Project description:Bladder cancer is among the five most common cancers diagnosed in the Western world and causes significant mortality and morbidity rates in affected patients. Therapeutic options to treat the disease in advanced muscle-invasive bladder cancer (MIBC) include cystectomy and chemotherapy. Neoadjuvant cisplatin-based combination chemotherapy is effective in MIBC; however, it has not been widely adopted by the community. One reason is that many patients do not respond to neoadjuvant chemotherapy, and no biomarker currently exists to identify these patients. It is also not clear whether a strategy to sensitize chemoresistant patients may exist. We sought to identify cisplatin-resistance patterns in preclinical models of bladder cancer, and test whether treatment with the epigenetic modifier decitabine is able to sensitize cisplatin-resistant bladder cancer cell lines. Using a screening approach in cisplatin-resistant bladder cancer cell lines, we identified dysregulated genes by RNA sequencing (RNAseq) and DNA methylation assays. DNA methylation analysis of tumors from 18 patients receiving cisplatin-based chemotherapy was used to confirm in vitro results. Cisplatin-resistant bladder cancer cells were treated with decitabine to investigate epigenetic sensitization of resistant cell lines. Our results show that HOXA9 promoter methylation status is associated with response to cisplatin-based chemotherapy in bladder cancer cell lines and in metastatic bladder cancer. Bladder cancer cells resistant to cisplatin chemotherapy can be sensitized to cisplatin by the DNA methylation inhibitor decitabine. Our data suggest that HOXA9 promoter methylation could serve as potential predictive biomarker and decitabine might sensitize resistant tumors in patients receiving cisplatin-based chemotherapy.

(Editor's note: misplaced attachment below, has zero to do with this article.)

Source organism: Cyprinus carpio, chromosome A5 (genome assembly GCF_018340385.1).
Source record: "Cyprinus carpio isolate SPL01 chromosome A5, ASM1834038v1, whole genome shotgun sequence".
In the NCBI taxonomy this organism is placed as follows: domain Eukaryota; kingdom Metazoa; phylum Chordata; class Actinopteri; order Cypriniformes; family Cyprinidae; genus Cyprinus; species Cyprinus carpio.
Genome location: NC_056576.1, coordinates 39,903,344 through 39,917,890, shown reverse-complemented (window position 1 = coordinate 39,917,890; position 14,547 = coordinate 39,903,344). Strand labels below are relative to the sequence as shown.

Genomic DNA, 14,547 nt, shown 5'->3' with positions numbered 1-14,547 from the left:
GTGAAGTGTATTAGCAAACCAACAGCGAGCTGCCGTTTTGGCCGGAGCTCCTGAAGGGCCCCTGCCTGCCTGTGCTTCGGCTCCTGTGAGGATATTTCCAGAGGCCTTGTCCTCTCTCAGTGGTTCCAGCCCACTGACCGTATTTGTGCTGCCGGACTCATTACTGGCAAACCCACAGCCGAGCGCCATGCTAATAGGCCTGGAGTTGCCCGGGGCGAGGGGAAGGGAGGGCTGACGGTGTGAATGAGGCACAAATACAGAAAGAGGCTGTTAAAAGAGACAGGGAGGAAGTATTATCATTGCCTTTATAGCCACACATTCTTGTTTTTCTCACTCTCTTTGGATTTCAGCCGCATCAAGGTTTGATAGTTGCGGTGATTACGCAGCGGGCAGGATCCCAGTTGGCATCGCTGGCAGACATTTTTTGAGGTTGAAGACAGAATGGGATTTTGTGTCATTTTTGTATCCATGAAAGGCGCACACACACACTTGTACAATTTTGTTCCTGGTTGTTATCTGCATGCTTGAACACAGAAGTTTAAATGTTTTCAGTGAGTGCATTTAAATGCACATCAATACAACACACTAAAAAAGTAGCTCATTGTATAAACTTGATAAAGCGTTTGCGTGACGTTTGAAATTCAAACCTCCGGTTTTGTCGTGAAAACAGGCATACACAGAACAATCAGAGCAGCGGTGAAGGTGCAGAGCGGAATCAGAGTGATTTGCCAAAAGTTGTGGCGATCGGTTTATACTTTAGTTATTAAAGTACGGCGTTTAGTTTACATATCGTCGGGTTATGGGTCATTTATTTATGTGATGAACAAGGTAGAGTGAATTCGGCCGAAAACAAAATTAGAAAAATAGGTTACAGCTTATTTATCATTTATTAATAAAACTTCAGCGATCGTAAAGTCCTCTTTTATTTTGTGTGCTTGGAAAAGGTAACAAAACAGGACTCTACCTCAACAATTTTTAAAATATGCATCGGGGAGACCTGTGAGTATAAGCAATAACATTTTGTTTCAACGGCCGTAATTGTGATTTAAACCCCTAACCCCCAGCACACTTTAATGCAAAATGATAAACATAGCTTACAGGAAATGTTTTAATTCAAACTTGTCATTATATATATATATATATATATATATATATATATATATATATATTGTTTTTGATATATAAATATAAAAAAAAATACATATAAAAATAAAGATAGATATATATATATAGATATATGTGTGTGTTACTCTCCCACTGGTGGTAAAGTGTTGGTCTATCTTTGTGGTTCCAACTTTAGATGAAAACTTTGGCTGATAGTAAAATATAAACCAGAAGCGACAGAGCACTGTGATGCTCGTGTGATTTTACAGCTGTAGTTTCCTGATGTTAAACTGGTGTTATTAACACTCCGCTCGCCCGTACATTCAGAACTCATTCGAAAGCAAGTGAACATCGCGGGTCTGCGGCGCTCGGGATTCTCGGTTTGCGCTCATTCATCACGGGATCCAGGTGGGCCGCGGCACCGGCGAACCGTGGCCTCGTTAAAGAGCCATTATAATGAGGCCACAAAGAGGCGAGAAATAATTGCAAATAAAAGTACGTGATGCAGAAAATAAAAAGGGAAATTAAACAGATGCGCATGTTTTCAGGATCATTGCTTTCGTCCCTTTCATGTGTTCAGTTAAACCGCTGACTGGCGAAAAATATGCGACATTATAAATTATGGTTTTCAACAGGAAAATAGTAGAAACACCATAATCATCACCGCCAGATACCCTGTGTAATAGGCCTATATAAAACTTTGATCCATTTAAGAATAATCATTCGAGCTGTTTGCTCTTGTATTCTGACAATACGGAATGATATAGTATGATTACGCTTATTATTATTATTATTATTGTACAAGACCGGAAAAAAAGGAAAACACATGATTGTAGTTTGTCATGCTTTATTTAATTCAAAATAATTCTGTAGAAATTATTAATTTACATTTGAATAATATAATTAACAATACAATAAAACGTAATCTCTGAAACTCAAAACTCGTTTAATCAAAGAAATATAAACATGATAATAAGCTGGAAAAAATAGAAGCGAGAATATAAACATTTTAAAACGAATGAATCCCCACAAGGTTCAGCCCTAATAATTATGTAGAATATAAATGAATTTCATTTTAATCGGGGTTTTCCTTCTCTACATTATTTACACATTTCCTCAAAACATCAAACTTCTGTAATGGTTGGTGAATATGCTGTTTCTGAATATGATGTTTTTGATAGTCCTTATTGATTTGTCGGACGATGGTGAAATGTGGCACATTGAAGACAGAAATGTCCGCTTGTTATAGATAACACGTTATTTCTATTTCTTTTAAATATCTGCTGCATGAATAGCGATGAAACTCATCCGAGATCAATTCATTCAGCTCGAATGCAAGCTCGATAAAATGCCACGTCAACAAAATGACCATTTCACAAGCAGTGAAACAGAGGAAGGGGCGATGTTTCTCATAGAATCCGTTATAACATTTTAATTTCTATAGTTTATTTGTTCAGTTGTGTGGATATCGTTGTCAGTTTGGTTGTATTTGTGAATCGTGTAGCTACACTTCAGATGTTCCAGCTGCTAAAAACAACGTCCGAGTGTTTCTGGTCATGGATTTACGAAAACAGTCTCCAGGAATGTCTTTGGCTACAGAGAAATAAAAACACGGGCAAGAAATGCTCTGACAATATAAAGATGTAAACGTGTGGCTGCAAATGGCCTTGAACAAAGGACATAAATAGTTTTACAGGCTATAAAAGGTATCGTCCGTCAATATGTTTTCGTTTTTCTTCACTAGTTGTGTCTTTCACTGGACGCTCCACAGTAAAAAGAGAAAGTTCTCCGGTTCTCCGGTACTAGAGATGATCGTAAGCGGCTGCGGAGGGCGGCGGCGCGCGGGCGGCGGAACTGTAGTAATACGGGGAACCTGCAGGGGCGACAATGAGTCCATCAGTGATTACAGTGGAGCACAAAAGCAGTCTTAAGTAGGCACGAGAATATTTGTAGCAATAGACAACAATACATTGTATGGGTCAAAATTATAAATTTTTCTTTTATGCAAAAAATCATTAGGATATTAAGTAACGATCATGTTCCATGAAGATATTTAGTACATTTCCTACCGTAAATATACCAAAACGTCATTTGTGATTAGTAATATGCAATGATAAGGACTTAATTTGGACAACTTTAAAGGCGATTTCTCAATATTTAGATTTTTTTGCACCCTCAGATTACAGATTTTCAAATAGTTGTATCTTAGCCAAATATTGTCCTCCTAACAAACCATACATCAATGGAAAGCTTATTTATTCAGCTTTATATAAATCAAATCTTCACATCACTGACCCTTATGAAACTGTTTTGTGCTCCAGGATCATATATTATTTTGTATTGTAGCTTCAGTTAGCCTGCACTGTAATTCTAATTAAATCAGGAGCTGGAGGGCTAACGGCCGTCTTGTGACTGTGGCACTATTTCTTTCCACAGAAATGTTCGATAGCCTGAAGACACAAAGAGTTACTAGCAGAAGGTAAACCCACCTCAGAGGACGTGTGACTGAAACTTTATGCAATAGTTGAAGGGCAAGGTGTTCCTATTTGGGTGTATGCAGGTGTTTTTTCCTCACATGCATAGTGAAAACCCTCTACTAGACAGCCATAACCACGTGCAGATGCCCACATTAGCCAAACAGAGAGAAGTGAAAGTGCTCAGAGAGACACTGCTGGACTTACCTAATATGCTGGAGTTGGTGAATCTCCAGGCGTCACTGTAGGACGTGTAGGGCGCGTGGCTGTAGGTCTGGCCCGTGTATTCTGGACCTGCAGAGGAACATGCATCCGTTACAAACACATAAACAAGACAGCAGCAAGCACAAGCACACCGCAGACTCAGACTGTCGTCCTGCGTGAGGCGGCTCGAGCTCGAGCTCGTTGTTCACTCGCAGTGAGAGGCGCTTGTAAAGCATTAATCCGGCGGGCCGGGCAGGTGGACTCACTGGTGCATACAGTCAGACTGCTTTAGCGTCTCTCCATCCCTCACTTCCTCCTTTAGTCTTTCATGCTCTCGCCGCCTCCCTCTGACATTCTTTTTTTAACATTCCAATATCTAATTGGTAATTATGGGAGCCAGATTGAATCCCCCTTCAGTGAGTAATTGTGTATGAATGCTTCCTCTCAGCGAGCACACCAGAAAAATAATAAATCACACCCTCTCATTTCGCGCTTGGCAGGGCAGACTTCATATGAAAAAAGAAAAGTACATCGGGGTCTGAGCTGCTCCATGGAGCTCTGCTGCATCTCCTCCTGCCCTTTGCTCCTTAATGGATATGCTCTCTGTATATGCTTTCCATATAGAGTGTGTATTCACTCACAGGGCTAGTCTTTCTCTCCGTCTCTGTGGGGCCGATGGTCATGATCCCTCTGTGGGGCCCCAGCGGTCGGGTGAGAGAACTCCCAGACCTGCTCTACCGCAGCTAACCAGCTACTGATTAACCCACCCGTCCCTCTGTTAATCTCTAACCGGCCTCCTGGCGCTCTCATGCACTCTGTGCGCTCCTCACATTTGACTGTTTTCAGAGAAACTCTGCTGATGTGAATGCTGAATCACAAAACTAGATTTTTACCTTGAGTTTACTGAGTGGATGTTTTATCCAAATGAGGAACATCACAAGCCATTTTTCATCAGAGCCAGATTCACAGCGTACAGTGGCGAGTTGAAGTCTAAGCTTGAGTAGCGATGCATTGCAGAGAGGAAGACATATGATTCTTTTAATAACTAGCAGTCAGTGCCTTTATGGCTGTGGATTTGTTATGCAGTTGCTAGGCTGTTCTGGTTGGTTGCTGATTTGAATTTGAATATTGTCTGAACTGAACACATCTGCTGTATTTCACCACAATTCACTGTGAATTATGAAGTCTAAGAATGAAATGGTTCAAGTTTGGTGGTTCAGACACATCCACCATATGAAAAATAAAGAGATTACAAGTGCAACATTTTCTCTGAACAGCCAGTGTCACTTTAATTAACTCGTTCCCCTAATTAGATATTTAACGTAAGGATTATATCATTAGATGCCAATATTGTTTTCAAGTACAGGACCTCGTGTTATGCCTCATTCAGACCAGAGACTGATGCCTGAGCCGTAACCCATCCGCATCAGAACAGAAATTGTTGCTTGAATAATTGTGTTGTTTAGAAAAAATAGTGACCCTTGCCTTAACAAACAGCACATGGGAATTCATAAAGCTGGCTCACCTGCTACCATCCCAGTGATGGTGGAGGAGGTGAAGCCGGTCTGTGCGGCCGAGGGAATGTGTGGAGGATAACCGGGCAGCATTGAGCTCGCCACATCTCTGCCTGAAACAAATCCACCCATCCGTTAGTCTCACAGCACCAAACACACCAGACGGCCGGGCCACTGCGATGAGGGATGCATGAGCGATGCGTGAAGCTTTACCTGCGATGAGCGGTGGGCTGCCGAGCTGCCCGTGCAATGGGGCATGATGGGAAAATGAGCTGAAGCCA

Project description:In high-grade serous ovarian cancer (HGSOC), intrinsic and/or acquired resistance against platinum-containing chemotherapy is a major obstacle for successful treatment. A low frequency of somatic mutations but frequent epigenetic alterations, including DNA methylation in HGSOC tumors, presents the cancer epigenome as a relevant target for innovative therapy. Patient-derived xenografts (PDXs) supposedly are good preclinical models for identifying novel drug targets. However, the representativeness of global methylation status of HGSOC PDXs compared to their original tumors has not been evaluated so far. Aims of this study were to explore how representative HGSOC PDXs are of their corresponding patient tumor methylome and to evaluate the effect of epigenetic therapy and cisplatin on putative epigenetically regulated genes and their related pathways in PDXs.Genome-wide analysis of the DNA methylome of HGSOC patients with their corresponding PDXs, from different generations, was performed using Infinium 450 K methylation arrays. Furthermore, we analyzed global methylome changes after treatment of HGSOC PDXs with the FDA approved demethylating agent decitabine and cisplatin. Findings were validated by bisulfite pyrosequencing with subsequent pathway analysis. Publicly available datasets comprising HGSOC patients were used to analyze the prognostic value of the identified genes.Only 0.6-1.0 % of all analyzed CpGs (388,696 CpGs) changed significantly (p?<?0.01) during propagation, showing that HGSOC PDXs were epigenetically stable. Treatment of F3 PDXs with decitabine caused a significant reduction in methylation in 10.6 % of CpG sites in comparison to untreated PDXs (p?<?0.01, false discovery rate <10 %). Cisplatin treatment had a marginal effect on the PDX methylome. Pathway analysis of decitabine-treated PDX tumors revealed several putative epigenetically regulated pathways (e.g., the Src family kinase pathway). In particular, the C-terminal Src kinase (CSK) gene was successfully validated for epigenetic regulation in different PDX models and ovarian cancer cell lines. Low CSK methylation and high CSK expression were both significantly associated (p?<?0.05) with improved progression-free survival and overall survival in HGSOC patients.HGSOC PDXs resemble the global epigenome of patients over many generations and can be modulated by epigenetic drugs. Novel epigenetically regulated genes such as CSK and related pathways were identified in HGSOC. Our observations encourage future application of PDXs for cancer epigenome studies.